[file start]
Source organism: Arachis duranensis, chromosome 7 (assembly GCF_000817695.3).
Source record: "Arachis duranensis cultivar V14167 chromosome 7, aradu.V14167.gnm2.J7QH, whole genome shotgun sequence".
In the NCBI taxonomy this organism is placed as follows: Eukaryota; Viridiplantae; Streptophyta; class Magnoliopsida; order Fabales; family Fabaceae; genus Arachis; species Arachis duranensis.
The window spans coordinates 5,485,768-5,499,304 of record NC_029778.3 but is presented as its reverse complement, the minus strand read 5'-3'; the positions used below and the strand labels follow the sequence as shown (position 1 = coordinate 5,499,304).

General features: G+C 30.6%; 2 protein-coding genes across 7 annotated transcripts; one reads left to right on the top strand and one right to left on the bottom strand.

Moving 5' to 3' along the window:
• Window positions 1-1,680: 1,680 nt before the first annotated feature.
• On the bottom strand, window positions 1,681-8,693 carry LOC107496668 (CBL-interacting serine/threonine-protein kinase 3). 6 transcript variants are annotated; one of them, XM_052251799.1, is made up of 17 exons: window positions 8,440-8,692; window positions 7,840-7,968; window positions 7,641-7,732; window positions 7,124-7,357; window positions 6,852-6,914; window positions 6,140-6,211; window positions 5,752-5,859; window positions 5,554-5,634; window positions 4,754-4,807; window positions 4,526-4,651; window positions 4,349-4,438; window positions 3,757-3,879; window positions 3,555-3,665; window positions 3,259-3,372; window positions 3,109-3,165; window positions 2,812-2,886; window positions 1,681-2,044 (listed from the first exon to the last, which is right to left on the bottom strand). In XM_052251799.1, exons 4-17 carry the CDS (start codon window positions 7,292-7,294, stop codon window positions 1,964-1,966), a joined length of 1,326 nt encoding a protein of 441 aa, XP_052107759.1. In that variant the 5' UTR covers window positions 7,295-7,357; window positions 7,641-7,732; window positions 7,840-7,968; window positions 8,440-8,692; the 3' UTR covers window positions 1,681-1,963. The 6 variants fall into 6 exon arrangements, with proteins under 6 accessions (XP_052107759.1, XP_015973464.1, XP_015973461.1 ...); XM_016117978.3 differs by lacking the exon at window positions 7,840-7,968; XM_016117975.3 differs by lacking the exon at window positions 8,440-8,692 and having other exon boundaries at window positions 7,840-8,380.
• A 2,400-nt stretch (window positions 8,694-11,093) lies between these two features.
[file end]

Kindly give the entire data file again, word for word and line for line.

Source organism: Arachis duranensis, chromosome 7 (assembly GCF_000817695.3).
Source record: "Arachis duranensis cultivar V14167 chromosome 7, aradu.V14167.gnm2.J7QH, whole genome shotgun sequence".
In the NCBI taxonomy this organism is placed as follows: Eukaryota; Viridiplantae; Streptophyta; class Magnoliopsida; order Fabales; family Fabaceae; genus Arachis; species Arachis duranensis.
The window spans coordinates 5,485,768-5,499,304 of record NC_029778.3 but is presented as its reverse complement, the minus strand read 5'-3'; the positions used below and the strand labels follow the sequence as shown (position 1 = coordinate 5,499,304).

General features: G+C 30.6%; 2 protein-coding genes across 7 annotated transcripts; one reads left to right on the top strand and one right to left on the bottom strand.

Moving 5' to 3' along the window:
• Window positions 1-1,680: 1,680 nt before the first annotated feature.
• On the bottom strand, window positions 1,681-8,693 carry LOC107496668 (CBL-interacting serine/threonine-protein kinase 3). 6 transcript variants are annotated; one of them, XM_052251799.1, is made up of 17 exons: window positions 8,440-8,692; window positions 7,840-7,968; window positions 7,641-7,732; window positions 7,124-7,357; window positions 6,852-6,914; window positions 6,140-6,211; window positions 5,752-5,859; window positions 5,554-5,634; window positions 4,754-4,807; window positions 4,526-4,651; window positions 4,349-4,438; window positions 3,757-3,879; window positions 3,555-3,665; window positions 3,259-3,372; window positions 3,109-3,165; window positions 2,812-2,886; window positions 1,681-2,044 (listed from the first exon to the last, which is right to left on the bottom strand). In XM_052251799.1, exons 4-17 carry the CDS (start codon window positions 7,292-7,294, stop codon window positions 1,964-1,966), a joined length of 1,326 nt encoding a protein of 441 aa, XP_052107759.1. In that variant the 5' UTR covers window positions 7,295-7,357; window positions 7,641-7,732; window positions 7,840-7,968; window positions 8,440-8,692; the 3' UTR covers window positions 1,681-1,963. The 6 variants fall into 6 exon arrangements, with proteins under 6 accessions (XP_052107759.1, XP_015973464.1, XP_015973461.1 ...); XM_016117978.3 differs by lacking the exon at window positions 7,840-7,968; XM_016117975.3 differs by lacking the exon at window positions 8,440-8,692 and having other exon boundaries at window positions 7,840-8,380.
• A 2,400-nt stretch (window positions 8,694-11,093) lies between these two features.